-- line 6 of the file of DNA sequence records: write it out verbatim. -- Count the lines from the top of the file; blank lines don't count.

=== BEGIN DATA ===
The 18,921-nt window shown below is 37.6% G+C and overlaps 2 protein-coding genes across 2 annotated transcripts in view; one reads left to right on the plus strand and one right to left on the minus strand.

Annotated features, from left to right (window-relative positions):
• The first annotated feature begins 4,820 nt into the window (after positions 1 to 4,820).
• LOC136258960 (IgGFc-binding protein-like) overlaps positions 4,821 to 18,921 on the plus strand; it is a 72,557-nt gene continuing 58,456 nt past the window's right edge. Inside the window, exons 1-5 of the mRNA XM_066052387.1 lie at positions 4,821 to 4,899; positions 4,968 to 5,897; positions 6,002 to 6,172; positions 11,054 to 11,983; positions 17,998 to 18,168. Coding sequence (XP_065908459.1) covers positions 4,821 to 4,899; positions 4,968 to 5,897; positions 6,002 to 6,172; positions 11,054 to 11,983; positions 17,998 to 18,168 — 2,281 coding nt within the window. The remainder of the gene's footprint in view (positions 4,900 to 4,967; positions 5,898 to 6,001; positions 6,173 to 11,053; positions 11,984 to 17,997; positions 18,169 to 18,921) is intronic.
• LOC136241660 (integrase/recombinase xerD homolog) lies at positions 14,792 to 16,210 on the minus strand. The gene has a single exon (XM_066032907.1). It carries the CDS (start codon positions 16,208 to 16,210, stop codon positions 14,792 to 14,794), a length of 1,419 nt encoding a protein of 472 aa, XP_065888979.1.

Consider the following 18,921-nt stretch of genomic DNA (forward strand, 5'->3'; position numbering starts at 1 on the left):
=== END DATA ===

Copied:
Consider the following 18,921-nt stretch of genomic DNA (forward strand, 5'->3'; position numbering starts at 1 on the left):